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Which riders are agencies really reaching? A hard look at communications channels by race and income.
Join Transit’s own Shanti Gonzales and Stephen Miller at TransitCon, where their 20-minute explainer dives into the survey results and talks about how agencies are looking at equity in communications.
For millions of people, communications from their transit agency – about service changes and fare payment, cancellations and mask mandates – can make or break their day, their job, or their ability to keep commitments to family and friends.
If agencies aren’t thoughtful with their communications, they may end up speaking to mostly White or high-income people, and missing many of the riders they’re trying to reach.
So don that wetsuit: we’re diving deep into results from our quarterly Rider Happiness Benchmarking survey. Specifically, we’re taking a close look at the reach of communications channels, sorted by income and race in the United States.
We asked more than 21,000 transit riders across United States about their public transit experience. The survey (which also ran in Canada) was available in English, Spanish, and French from October 20 to November 1, 2021.
Our question: “How do you recall receiving information from or communicating with your transit agency during the past 6 months? Check all that apply.”
A few notes: We define high-income riders as those with household incomes above $100,000 a year and low-income riders as those with household incomes below $30,000 a year. Our survey allows riders to select multiple options for race and ethnicity, so the categories are not mutually exclusive. And lastly: this survey is voluntary and represents only those who chose to take the survey in the app.
Social media may be easy and provide instant feedback, but there’s a catch. In our survey, social media is 3.5x more popular with high-income riders than low-income riders, with just 7.4% of low-income riders saying they used it for transit information. It’s also 2.3x more popular with White respondents than Latino respondents.
Twitter is the worst offender. In the August 2021 edition of our survey, we asked riders to identify specific social media platforms they used to communicate with their transit agency. High-income riders were 7.8x more likely to use Twitter for transit information than low-income riders and 2.1x more likely to use Instagram, whereas Facebook had a near-even split.
Public meetings are an important component of the decision-making process. However, not only were they the least popular selection across all groups, our data shows significant racial inequity. For example, White riders were 4.4x more likely than Latino riders to say they had attended public meetings.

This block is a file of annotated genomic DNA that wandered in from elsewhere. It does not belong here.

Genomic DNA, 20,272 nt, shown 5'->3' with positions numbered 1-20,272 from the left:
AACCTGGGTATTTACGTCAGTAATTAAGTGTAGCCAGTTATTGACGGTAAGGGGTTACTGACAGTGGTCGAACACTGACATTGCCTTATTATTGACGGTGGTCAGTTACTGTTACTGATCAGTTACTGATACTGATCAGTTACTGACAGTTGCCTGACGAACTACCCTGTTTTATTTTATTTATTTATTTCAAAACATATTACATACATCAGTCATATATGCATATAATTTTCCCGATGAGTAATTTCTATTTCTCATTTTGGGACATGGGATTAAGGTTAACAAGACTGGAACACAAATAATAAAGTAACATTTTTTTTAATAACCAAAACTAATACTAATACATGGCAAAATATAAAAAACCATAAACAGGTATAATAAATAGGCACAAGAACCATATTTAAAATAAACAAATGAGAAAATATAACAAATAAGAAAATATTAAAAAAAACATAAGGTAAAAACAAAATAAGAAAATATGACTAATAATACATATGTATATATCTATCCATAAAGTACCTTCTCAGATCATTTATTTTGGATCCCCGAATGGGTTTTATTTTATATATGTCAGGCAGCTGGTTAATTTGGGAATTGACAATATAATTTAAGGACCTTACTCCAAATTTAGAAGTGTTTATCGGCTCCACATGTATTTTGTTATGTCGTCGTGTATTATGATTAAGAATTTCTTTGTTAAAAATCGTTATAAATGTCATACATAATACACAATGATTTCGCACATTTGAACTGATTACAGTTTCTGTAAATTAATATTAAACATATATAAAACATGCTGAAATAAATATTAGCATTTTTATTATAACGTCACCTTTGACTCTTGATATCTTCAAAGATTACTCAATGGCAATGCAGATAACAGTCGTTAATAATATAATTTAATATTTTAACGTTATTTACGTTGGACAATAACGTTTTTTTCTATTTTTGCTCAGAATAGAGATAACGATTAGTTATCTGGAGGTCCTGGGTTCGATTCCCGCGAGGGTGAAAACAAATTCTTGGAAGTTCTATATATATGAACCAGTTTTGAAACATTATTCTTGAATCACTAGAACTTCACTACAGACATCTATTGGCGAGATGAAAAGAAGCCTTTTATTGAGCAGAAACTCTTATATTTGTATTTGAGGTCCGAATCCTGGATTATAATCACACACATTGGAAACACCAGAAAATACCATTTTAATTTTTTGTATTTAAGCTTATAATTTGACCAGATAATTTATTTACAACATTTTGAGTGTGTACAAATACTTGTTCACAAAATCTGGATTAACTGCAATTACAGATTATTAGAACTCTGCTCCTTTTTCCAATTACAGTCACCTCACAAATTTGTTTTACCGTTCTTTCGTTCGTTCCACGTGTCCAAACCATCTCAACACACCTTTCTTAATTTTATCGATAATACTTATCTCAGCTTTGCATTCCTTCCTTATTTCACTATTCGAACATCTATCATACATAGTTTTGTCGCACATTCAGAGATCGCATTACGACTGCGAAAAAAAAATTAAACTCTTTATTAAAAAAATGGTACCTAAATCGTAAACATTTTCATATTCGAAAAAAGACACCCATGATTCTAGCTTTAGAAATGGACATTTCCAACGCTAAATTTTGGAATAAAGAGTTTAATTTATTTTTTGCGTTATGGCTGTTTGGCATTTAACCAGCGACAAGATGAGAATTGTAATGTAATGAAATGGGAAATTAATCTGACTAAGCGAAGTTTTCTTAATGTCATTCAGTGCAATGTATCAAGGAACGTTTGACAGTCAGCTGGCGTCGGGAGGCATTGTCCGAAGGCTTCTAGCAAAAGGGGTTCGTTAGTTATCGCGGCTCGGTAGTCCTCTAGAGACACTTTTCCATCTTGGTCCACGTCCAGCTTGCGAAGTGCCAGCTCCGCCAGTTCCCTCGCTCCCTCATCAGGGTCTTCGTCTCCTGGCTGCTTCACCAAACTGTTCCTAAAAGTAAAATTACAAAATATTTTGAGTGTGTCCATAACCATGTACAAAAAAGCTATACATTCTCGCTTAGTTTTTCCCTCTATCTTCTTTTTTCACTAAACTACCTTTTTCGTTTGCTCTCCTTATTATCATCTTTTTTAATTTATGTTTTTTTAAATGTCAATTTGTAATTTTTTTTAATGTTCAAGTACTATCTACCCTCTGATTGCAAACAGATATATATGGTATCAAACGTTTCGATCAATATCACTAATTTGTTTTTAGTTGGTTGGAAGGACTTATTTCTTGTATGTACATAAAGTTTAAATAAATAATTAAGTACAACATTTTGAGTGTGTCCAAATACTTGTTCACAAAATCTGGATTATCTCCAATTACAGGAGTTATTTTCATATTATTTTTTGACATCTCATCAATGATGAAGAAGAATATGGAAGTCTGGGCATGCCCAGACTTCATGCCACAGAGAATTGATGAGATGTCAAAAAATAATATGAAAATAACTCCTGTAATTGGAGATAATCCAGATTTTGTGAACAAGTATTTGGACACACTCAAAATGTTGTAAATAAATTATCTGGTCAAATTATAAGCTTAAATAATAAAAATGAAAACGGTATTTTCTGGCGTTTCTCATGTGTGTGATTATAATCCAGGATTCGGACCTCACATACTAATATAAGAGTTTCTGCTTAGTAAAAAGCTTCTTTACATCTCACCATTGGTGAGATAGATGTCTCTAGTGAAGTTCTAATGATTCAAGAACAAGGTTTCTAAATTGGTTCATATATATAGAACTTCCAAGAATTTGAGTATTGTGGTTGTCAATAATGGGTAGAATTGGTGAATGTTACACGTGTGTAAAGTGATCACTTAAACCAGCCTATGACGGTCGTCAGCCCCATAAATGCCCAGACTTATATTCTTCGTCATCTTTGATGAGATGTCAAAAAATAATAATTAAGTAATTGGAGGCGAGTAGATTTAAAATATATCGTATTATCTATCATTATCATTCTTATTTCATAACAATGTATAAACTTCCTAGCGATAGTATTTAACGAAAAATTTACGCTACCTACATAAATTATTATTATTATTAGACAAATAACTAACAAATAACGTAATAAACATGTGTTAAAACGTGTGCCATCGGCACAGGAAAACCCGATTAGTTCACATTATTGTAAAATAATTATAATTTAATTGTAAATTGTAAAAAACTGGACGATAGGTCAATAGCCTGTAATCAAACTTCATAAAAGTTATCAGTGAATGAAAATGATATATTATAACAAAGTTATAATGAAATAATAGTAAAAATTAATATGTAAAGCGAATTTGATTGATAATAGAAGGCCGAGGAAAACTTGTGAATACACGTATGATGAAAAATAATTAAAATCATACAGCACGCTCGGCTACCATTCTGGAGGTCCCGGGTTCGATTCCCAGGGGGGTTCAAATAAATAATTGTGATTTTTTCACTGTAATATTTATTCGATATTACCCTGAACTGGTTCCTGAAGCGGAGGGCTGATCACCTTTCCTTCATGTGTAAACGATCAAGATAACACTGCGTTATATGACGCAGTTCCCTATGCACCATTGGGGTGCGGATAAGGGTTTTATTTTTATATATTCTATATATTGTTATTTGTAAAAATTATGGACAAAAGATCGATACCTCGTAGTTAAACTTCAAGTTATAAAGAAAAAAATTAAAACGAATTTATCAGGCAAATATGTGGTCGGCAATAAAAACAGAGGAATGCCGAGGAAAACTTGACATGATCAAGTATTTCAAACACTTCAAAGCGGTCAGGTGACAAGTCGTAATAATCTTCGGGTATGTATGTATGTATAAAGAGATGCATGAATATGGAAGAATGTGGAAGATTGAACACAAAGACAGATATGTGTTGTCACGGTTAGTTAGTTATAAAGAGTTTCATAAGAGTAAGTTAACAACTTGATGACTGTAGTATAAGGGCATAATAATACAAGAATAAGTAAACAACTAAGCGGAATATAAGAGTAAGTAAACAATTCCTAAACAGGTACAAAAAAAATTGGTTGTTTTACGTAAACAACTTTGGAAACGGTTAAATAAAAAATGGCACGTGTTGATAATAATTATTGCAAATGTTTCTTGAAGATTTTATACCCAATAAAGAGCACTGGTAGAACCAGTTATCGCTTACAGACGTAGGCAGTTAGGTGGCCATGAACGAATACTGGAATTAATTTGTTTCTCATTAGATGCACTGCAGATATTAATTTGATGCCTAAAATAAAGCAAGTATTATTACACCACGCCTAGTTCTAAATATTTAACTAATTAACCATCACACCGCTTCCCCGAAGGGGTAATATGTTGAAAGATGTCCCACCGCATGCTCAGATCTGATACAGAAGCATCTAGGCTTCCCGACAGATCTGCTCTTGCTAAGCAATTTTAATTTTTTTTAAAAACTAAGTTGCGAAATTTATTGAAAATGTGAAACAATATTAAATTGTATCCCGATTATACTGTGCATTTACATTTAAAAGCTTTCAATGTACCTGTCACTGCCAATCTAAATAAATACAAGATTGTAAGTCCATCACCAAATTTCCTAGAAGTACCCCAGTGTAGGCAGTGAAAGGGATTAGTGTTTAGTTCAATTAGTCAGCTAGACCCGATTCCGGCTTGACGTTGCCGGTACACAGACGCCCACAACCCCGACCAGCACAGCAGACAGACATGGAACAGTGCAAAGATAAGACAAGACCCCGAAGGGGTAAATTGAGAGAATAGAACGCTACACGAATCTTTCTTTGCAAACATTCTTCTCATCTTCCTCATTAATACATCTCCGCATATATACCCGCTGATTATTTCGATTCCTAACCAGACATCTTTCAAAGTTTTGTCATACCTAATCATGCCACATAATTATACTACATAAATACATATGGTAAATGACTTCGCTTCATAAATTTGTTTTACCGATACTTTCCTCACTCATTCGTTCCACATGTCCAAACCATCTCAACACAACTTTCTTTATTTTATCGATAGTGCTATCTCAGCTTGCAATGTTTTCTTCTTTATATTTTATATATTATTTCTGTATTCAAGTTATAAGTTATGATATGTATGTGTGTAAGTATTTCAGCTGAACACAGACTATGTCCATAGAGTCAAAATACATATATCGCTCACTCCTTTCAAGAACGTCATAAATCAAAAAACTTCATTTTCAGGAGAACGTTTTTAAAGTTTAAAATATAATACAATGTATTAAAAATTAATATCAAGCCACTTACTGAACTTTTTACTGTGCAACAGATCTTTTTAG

Over the past decade, mobile apps have become ubiquitous, increasing access to information for users in all demographic groups – and transit riders are no exception.
Low-income riders were more than 10x more likely to receive agency communications through an app (whether Transit or another app) than through public meetings and social media combined. Compare that with high-income riders, who are just 3x more likely to get info through an app.
Of course, this survey was distributed through Transit, so it’s no surprise that the vast majority of respondents recalled getting information from their agency through our app. Even so, it’s notable that no other distribution channel reached more than 1 in 3 riders in our survey.
Signs or posters at stops, stations, or onboard vehicles remain the second most-selected channel for all riders, including low-income riders and riders of colour — but it’s worth noting that high-income riders cited signage twice as frequently as low-income riders.
Despite the increasing ubiquity of smartphones, customer support phone lines and text messages remain important. They were selected by low-income riders about as often as other non-app options like social media, email, and local media. But for high-income riders? Phone lines and text messages were two of the three least popular options.
White and Asian respondents are more likely to report using a wide variety of channels to get information from and communicate with their transit agency, while Black and Latino respondents report using the fewest number of channels. Latino respondents are almost always the least likely to use any given communication channel to communicate with or receive information from their transit agency.
Use of mobile apps and the agency’s customer support phone number are more evenly distributed by race. Notably, local media (TV, radio, websites, newspapers) is the only category more likely to reach Black respondents than White, Asian, and Latino respondents.
Transit’s user demographics are representative of, and in many cases even more diverse than, public transit ridership overall.
Like public transit ridership as a whole, Transit’s user demographics have changed with the pandemic. In April 2020, Black and Latino riders made up more than 60% of our users, while more than 70% of our users made less than $50,000 a year and just 5% made more than $100,000.
Since then, more White and higher-income users have returned but riders in households earning less than $50,000 (60%), as well as Black (28%) and Hispanic (30%) riders, continue to make up the majority of Transit’s users. Notably, these groups comprise a greater share of Transit app users than of regular public transit commuters in the 2020 experimental estimates from the U.S. Census American Community Survey.
At Transit we build the best app for public transit riders, and work with agencies to improve the rider experience. Part of that work: quarterly surveys of transit riders so agencies can stay on top of their riders’ needs. Sign up for detailed quarterly surveys of your riders at transitapp.com/happiness.
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